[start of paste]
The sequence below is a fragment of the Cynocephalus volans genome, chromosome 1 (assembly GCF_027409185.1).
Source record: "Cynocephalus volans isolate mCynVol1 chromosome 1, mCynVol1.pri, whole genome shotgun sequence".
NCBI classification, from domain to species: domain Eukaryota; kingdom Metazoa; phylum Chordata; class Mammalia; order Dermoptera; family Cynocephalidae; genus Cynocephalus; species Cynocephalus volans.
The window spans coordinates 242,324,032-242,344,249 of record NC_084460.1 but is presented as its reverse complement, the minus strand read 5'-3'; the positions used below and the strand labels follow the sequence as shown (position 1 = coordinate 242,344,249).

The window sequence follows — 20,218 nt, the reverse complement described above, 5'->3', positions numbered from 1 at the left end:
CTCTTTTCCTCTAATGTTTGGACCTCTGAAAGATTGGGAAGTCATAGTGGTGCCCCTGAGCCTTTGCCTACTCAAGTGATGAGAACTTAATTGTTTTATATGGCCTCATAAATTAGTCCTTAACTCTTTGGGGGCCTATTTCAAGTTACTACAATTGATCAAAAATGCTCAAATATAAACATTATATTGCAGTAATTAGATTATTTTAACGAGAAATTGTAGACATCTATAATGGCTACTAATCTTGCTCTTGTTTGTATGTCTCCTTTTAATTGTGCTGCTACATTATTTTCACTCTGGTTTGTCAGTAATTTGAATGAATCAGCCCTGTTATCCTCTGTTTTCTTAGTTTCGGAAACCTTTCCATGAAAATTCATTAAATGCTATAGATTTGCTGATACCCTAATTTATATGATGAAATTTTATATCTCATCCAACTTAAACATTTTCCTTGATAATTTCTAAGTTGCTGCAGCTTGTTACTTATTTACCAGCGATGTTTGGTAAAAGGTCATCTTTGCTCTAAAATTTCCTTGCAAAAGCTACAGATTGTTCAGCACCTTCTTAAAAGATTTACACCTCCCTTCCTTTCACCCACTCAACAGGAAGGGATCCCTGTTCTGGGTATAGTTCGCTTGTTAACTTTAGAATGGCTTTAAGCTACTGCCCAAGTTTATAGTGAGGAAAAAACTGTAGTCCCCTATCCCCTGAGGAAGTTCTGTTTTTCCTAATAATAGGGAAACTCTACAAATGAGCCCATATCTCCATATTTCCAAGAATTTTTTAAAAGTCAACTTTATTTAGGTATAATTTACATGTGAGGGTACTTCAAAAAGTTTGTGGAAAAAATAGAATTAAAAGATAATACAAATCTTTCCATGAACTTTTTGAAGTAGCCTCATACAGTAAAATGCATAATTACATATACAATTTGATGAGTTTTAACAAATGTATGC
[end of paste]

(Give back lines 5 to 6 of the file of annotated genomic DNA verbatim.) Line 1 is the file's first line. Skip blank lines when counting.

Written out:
The window sequence follows — 20,218 nt, the reverse complement described above, 5'->3', positions numbered from 1 at the left end:
CTCTTTTCCTCTAATGTTTGGACCTCTGAAAGATTGGGAAGTCATAGTGGTGCCCCTGAGCCTTTGCCTACTCAAGTGATGAGAACTTAATTGTTTTATATGGCCTCATAAATTAGTCCTTAACTCTTTGGGGGCCTATTTCAAGTTACTACAATTGATCAAAAATGCTCAAATATAAACATTATATTGCAGTAATTAGATTATTTTAACGAGAAATTGTAGACATCTATAATGGCTACTAATCTTGCTCTTGTTTGTATGTCTCCTTTTAATTGTGCTGCTACATTATTTTCACTCTGGTTTGTCAGTAATTTGAATGAATCAGCCCTGTTATCCTCTGTTTTCTTAGTTTCGGAAACCTTTCCATGAAAATTCATTAAATGCTATAGATTTGCTGATACCCTAATTTATATGATGAAATTTTATATCTCATCCAACTTAAACATTTTCCTTGATAATTTCTAAGTTGCTGCAGCTTGTTACTTATTTACCAGCGATGTTTGGTAAAAGGTCATCTTTGCTCTAAAATTTCCTTGCAAAAGCTACAGATTGTTCAGCACCTTCTTAAAAGATTTACACCTCCCTTCCTTTCACCCACTCAACAGGAAGGGATCCCTGTTCTGGGTATAGTTCGCTTGTTAACTTTAGAATGGCTTTAAGCTACTGCCCAAGTTTATAGTGAGGAAAAAACTGTAGTCCCCTATCCCCTGAGGAAGTTCTGTTTTTCCTAATAATAGGGAAACTCTACAAATGAGCCCATATCTCCATATTTCCAAGAATTTTTTAAAAGTCAACTTTATTTAGGTATAATTTACATGTGAGGGTACTTCAAAAAGTTTGTGGAAAAAATAGAATTAAAAGATAATACAAATCTTTCCATGAACTTTTTGAAGTAGCCTCATACAGTAAAATGCATAATTACATATACAATTTGATGAGTTTTAACAAATGTATGC